The preliminary hearing is one of the first, most important steps in any new criminal case. If you or a loved one has been accused of a criminal offense you may be wondering what the role of the preliminary hearing is in the proceedings. You may be wondering what the potential outcomes of a preliminary hearing are, and you may have questions as to your rights and obligations in regards to the hearing.
At a preliminary hearing, the Commonwealth has the burden to show that they have what is called a prima facie case relating the charges alleged. Prima Facie is latin for “at first sight.” Generally speaking, the Commonwealth must present evidence and testimony that, if taken as true, would arise to a violation of the criminal code. The burden of proof is lower at a preliminary hearing, as hearsay is admissible as evidence. Also, the preliminary hearing is not the time for challenges based on the credibility of witnesses. Instead, the only assessment is whether, if what the Commonwealth is presenting is taken at face value, that those allegations would meet the elements of the crimes charged.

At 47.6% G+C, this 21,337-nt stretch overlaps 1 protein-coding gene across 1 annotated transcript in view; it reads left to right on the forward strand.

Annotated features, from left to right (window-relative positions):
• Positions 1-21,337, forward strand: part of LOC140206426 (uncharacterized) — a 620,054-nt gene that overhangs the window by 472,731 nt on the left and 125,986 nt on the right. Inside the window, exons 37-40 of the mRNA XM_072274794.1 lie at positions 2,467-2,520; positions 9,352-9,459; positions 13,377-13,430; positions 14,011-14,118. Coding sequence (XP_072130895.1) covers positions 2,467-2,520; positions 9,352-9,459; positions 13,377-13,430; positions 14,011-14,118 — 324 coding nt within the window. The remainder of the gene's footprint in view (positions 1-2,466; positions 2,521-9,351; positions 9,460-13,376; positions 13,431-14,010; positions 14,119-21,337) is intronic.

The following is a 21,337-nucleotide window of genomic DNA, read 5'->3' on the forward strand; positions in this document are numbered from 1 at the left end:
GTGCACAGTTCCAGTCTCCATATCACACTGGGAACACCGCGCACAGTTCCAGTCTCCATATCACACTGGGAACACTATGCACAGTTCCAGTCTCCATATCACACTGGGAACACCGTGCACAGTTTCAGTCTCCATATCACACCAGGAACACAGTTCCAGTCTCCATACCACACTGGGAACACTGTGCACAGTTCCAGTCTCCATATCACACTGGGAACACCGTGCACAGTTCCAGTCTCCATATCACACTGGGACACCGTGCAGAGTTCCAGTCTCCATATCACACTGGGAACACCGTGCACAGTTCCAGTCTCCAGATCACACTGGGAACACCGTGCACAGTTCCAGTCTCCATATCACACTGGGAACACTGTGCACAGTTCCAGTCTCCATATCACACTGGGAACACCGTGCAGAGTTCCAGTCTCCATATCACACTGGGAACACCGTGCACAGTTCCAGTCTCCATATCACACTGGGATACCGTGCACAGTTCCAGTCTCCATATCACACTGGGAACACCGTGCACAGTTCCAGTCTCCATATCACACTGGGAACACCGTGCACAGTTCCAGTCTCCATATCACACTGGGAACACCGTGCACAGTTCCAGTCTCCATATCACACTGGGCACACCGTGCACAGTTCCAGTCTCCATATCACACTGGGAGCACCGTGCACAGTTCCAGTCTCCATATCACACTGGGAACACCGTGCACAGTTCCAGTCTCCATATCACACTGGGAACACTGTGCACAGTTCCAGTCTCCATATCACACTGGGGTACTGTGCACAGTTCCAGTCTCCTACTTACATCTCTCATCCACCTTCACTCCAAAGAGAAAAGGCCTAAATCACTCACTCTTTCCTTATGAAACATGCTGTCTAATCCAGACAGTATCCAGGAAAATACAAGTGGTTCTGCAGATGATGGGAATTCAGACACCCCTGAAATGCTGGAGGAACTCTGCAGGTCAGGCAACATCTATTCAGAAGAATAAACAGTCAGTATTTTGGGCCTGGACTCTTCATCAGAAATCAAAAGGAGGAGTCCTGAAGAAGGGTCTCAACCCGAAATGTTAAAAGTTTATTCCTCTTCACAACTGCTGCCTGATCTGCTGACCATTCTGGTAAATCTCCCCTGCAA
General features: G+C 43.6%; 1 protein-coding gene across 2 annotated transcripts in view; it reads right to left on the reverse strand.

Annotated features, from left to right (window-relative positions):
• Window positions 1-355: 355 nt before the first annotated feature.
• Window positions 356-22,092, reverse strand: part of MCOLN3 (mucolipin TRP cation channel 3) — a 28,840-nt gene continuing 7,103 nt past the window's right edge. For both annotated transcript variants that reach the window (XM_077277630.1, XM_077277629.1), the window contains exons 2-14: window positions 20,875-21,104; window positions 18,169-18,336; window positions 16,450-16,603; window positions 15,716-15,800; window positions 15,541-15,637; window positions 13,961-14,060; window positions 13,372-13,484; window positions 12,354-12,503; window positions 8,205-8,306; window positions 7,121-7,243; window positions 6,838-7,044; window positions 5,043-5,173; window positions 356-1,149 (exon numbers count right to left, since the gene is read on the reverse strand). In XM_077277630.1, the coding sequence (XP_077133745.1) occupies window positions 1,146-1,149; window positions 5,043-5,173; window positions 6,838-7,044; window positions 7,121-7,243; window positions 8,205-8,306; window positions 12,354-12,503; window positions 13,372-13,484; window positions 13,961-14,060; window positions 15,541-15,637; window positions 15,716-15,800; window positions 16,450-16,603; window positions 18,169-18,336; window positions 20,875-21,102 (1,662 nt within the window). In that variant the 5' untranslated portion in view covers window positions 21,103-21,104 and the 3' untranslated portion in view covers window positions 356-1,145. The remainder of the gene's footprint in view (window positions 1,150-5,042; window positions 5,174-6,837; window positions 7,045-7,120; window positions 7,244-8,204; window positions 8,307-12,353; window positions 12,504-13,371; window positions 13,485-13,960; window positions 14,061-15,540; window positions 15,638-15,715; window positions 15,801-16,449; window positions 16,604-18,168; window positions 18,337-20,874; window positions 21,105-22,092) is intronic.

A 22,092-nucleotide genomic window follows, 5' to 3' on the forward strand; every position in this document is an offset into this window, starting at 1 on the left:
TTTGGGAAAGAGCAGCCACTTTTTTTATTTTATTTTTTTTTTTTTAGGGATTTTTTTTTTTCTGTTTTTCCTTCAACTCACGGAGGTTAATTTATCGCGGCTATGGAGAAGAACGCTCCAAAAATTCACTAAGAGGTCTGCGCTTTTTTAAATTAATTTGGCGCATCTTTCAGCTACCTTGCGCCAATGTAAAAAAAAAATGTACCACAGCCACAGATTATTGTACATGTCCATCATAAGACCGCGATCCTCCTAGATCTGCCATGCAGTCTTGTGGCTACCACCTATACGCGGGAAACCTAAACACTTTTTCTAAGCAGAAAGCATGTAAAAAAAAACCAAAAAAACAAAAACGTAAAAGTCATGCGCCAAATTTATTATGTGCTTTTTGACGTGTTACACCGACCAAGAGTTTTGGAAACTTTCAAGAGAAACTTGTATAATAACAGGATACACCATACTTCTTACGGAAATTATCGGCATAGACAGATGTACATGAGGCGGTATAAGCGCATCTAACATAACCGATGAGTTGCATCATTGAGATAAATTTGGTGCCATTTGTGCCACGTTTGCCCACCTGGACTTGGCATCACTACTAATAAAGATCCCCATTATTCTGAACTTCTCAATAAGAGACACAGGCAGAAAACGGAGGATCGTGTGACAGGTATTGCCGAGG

A majority of cases that reach a preliminary hearing are bound over for court. The preliminary hearing is not a trial. It is merely the beginning of your criminal case. In some cases the goal of the preliminary hearing is to have the charges dismissed based upon a finding of a lack of a prima facie case. However, a preliminary hearing serves other functions important to the defense. It is often the first opportunity to hear what the Commonwealth is offering as evidence against you. This is the first step to begin building a proper defense, figuring out who the witnesses will be and what potential evidence is out there ahead of discovery. Also witnesses for the Commonwealth will have testimony on the record that can be used against them at a potential suppression hearing or at trial.
In some cases, it may be a good idea to waive the preliminary hearing. Though a preliminary hearing is important in many cases, often times waiving a preliminary hearing can have benefits as well. An attorney may at times negotiate a reduction in bail or potential recommendations for programs such as ARD in which the waiver of the preliminary hearing is used as a bargaining chip.
If you or a loved one has an upcoming preliminary hearing, now is the time to retain an experienced criminal defense attorney. The preliminary hearing is the first of many strategic moves for defense counsel to handle that will begin to shape your entire case. Attorney Frank Walker has defended hundreds of criminal cases in Allegheny County and the surrounding areas and can aid you in building the best legal defense possible. Call the offices of Frank Walker Law at (412) 315-7441 to set up a consultation today!
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